The incoming House Democratic leader was challenged Sunday to answer for past comments questioning the legitimacy of Donald Trump’s presidency.
Rep. Hakeem Jeffries (D-NY), who is poised to succeed House Speaker Nancy Pelosi (D-CA) as leader next year, was shown a clip of Senate Minority Leader Mitch McConnell (R-KY) labeling Jeffries a 2016 “election denier” who suggested Trump was a “fake president.”
“It’s unfortunate that Republicans have chosen to focus on me,” Jeffries said. “House Democrats are going to focus on solving problems for the American people.”
George Stephanopoulos, the host of ABC’s “This Week,” pressed the issue during a Sunday interview, noting Jeffries did raise doubts about Trump’s legitimacy. He also stressed that Republicans are making this a “big issue.”
Asked again to respond, Jeffries focused on the “Republican playbook,” in which he said, “facts don’t matter, hypocrisy is not a constraint to their behavior, and in many cases, they believe shamelessness is a superpower.”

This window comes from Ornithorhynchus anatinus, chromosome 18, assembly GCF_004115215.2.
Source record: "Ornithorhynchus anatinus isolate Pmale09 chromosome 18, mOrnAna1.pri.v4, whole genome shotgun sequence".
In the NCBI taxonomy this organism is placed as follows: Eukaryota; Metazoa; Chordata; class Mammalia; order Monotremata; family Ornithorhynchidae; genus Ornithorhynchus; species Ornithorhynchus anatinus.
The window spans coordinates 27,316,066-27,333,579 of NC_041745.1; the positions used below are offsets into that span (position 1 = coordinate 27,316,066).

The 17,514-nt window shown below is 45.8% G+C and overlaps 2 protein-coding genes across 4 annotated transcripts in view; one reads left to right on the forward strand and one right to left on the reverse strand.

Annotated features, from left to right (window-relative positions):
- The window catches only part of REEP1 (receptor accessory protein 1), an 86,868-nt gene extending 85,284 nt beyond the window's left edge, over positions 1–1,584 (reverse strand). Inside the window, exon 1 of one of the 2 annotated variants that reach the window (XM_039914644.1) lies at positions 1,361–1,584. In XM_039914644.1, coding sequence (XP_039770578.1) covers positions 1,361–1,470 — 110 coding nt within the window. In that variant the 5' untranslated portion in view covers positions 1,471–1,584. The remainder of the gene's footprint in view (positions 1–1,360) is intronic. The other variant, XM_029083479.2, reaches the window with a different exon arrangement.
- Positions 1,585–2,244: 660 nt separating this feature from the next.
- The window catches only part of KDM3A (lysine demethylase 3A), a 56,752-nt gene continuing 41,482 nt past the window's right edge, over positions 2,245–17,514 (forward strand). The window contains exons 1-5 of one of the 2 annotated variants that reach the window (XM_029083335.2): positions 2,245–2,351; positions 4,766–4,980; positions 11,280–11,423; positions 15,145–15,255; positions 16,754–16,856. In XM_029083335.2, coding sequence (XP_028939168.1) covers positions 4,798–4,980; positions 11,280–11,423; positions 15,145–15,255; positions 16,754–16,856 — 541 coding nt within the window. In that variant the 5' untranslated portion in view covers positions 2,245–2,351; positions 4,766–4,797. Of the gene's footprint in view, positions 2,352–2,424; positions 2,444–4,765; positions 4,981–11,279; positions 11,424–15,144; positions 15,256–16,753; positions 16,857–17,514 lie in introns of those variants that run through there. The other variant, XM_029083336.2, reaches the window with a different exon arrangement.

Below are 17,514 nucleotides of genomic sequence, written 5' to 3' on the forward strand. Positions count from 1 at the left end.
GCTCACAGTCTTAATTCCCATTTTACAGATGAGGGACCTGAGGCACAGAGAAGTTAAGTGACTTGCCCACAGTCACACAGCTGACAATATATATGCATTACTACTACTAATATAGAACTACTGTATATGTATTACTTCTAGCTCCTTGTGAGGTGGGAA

He appeared to be alluding to how Trump and his allies claim the 2020 contest, won by President Joe Biden, was stolen, though election officials and the courts have rejected their accusations of widespread fraud. This followed the 2016 election, in which some Democrats questioned Trump’s victory, often pointing to alleged Russian election interference.
Jeffries claimed his “view of the situation has been pretty clear,” explaining his position in detail.
“I supported the certification of Donald Trump’s election. I attended his inauguration, even though there were many constituents and others across the country pushing me and others to do otherwise, and found ways to work with the Trump administration, being the lead Democrat in negotiating historic criminal justice reform,” Jeffries said.
“That track record speaks for itself. At the same time, I will never hesitate in criticizing the former president. I think I’m in good company there throughout the world,” he added.
Jeffries also downplayed the chances of Democrats seeking a compromise with Republicans to elect the House’s next speaker if Minority Leader Kevin McCarthy (R-CA) fails to garner the 218 votes needed in January, as his party will have a narrow majority and there are a handful of Republicans voicing opposition to McCarthy’s ascension to the role.
“I wouldn’t say that it’s a possibility,” Jeffries said. “Right now, Democrats are preparing to get ourselves ready as we transition temporarily from the majority into the minority.”